Amazon Prime Day, NCAA in court, Claudette: Monday’s news


The Supreme Court has ruled against the NCAA in a case that could affect compensation for college athletes. Claudette has regained her strength and the status of a storm. And the buyers, the offers are waiting for them: it’s Amazon Prime Day.

This is Jules and Ashley, kick off summer with the news you need to know.

But first, take a good look at this weed: One of the “deadliest plants in North America” ​​is blooming. What you need to know about poisoned hemlock.

The shortlist is a summary of news from USA TODAY. Subscribe to the newsletter here or SMS here.

Claudette is still a storm

Claudette regained her strength off the Carolinas on Monday, regain tropical storm status after leaving at least 14 dead in its path over the weekend. Parts of eastern North Carolina have been hit by high winds and heavy rain as the National Weather Service issued flash flood warnings for the area. Claudette had maximum sustained winds of 40 mph on Monday, the National Hurricane Center said in an advisory. The death toll stood at 14 in Alabama, including nine children who died Saturday in a crash involving multiple vehicles. On Monday, the storm was 90 miles south of Ocean City, Md., And was moving east-northeast at 28 mph, forecasters said. The storm is expected to move into the Atlantic Ocean and then roll into Nova Scotia on Tuesday.

Supreme Court supports payments for student-athletes

The Supreme Court ruled against the NCAA on Monday in a landmark athlete compensation case. The unanimous decision will end the association’s limits on the educational benefits athletes can receive to participate in varsity sports. Athletes playing Division I men’s or women’s basketball or Bowl Division football will be able to receive benefits from their schools, including cash or cash-equivalent rewards depending on the academics. Schools can choose to pay athletes to graduate. The move seemed likely to at least have an indirect impact on the NCAA’s attempts to address a range of other issues, including athletes’ ability to make money with their name, image and likeness.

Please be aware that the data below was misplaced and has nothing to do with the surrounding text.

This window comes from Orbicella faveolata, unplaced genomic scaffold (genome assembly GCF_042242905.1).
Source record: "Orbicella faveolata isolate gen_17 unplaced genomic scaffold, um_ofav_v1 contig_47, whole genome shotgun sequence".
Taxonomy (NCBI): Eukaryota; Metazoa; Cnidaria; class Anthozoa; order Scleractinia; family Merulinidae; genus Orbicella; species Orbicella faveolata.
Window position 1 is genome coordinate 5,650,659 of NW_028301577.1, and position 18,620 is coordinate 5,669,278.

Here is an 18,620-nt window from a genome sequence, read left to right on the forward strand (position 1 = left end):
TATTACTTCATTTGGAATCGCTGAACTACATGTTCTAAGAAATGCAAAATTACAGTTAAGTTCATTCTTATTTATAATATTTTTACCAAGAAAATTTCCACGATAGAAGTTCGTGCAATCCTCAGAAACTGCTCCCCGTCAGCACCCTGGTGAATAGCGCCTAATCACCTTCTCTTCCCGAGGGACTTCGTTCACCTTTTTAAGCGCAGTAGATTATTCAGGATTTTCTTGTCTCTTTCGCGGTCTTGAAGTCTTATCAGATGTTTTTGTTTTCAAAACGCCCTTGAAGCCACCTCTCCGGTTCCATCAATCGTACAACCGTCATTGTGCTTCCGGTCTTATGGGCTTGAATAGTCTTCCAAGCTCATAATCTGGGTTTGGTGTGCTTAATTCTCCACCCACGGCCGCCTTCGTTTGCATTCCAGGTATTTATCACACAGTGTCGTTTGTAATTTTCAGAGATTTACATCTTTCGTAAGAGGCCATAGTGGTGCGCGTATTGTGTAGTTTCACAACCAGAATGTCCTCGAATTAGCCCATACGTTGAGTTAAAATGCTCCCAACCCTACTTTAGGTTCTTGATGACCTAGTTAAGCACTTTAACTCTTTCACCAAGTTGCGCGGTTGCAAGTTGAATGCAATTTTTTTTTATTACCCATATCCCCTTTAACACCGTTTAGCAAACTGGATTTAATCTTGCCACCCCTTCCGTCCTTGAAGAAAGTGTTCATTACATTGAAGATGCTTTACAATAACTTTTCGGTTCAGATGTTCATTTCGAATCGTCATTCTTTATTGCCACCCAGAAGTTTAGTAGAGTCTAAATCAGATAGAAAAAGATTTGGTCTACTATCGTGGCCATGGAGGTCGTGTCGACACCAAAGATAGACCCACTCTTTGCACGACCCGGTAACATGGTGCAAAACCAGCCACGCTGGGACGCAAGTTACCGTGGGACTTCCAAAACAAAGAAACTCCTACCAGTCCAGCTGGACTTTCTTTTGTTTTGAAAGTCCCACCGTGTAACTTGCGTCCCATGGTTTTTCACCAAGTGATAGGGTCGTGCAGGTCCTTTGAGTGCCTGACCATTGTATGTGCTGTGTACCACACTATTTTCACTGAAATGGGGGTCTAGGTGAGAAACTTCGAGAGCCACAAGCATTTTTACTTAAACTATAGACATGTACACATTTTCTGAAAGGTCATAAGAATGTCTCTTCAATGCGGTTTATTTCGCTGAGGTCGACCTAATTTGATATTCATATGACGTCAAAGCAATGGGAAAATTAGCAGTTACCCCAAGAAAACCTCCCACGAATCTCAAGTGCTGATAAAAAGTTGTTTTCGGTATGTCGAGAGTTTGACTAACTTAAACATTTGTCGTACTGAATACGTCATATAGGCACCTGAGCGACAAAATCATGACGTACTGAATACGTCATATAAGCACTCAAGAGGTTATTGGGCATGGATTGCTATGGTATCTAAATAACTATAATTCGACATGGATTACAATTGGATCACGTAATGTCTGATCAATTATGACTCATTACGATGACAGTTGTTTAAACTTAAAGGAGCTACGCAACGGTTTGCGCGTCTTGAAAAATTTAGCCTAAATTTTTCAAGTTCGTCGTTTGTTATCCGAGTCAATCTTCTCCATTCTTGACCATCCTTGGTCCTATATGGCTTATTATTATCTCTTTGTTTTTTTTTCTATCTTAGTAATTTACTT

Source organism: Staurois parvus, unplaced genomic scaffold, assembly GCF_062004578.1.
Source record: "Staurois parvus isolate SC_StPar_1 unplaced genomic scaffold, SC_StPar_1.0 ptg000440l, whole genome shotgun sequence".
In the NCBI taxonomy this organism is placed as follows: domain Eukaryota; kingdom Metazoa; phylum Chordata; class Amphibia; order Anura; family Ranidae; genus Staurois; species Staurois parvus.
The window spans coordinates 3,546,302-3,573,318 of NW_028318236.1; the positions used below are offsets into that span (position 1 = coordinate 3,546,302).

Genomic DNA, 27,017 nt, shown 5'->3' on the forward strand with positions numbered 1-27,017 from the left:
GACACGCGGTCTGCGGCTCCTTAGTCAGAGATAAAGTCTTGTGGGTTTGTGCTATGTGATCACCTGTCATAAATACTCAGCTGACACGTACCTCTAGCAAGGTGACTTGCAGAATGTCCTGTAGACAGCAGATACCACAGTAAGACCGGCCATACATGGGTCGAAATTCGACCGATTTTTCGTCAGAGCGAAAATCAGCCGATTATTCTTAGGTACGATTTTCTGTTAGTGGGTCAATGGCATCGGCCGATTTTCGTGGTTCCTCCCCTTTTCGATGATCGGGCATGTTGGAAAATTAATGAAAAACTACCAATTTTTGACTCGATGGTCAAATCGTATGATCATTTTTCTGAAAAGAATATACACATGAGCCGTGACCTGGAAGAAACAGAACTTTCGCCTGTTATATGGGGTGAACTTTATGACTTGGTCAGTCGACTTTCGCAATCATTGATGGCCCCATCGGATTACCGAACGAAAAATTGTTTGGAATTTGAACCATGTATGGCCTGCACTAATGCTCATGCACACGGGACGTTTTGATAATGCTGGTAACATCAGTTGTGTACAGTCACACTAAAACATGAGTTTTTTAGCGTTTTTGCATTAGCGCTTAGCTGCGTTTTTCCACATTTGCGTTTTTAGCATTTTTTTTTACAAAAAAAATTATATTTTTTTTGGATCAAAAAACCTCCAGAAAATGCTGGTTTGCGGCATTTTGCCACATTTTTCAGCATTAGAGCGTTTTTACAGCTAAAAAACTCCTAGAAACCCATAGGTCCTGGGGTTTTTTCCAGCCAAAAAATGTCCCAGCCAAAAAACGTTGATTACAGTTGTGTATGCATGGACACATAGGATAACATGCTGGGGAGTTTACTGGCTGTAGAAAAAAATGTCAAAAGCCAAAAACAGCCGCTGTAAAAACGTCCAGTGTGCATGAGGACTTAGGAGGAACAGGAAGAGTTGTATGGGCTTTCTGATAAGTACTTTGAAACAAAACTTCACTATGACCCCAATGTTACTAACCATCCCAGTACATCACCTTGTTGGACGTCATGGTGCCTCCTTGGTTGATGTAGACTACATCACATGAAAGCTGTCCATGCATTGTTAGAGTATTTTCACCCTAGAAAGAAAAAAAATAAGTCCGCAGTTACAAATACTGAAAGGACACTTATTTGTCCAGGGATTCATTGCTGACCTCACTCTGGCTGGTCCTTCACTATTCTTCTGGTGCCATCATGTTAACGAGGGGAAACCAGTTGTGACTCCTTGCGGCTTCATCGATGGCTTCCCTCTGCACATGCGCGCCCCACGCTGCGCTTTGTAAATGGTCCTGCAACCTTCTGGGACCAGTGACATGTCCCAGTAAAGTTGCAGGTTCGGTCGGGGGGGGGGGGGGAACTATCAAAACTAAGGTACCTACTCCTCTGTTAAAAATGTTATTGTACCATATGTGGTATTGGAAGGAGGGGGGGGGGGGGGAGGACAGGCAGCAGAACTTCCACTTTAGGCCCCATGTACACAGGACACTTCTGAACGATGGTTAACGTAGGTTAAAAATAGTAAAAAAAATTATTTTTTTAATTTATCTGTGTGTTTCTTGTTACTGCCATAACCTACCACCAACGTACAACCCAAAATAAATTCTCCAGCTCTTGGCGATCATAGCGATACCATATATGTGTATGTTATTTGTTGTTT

What everyone is talking about

Amazon Prime Day is a national holiday for your shopping addiction

Happy Amazon Prime Day, buyers! If you’ve read this far, stop what you’re doing and open this link. It’s our landing page for all the best deals you won’t want to miss during Amazon’s two-day event, which runs through Tuesday. Millions of deals have been posted on the Amazon site in almost every category you can think of, from housewares and tech to beauty and style. Our team of Reviewed equipment experts scoured as much as possible to find the best savings the site has to offer. To kick things off, Here are the 10 best Amazon deals to buy Prime Day.

3 dead, 5 injured in Father’s Day shooting in California

Three people died and the police hunted for killer on Monday after gunfire erupted at Father’s Day celebration in Richmond, California. Police said several people apparently went to a house party on Sunday and shot at the crowd. First responders at the scene found two dead victims and a third person died in hospital shortly after. Police said no arrests had been made and no reason had been determined.

Really fast

Delta variant could fuel the fall push in the United States

The good news: About 45% of the U.S. population is fully vaccinated against COVID-19, and cases are on the decline in the majority of states (way to go, team). The less good: The spread of highly contagious delta variant among the unvaccinated could pose a new threat, warn public health officials. The delta variant, first identified in India, accounts for up to 10% of cases in the United States. That could trigger an increase in the fall if just 75% of the nation’s population is vaccinated, according to a former FDA chief.

A break in the news

This is a compilation of stories from across the USA TODAY Network. Want that news summary in your inbox every night? Subscribe to the Short List newsletter here.


About Author

Leave A Reply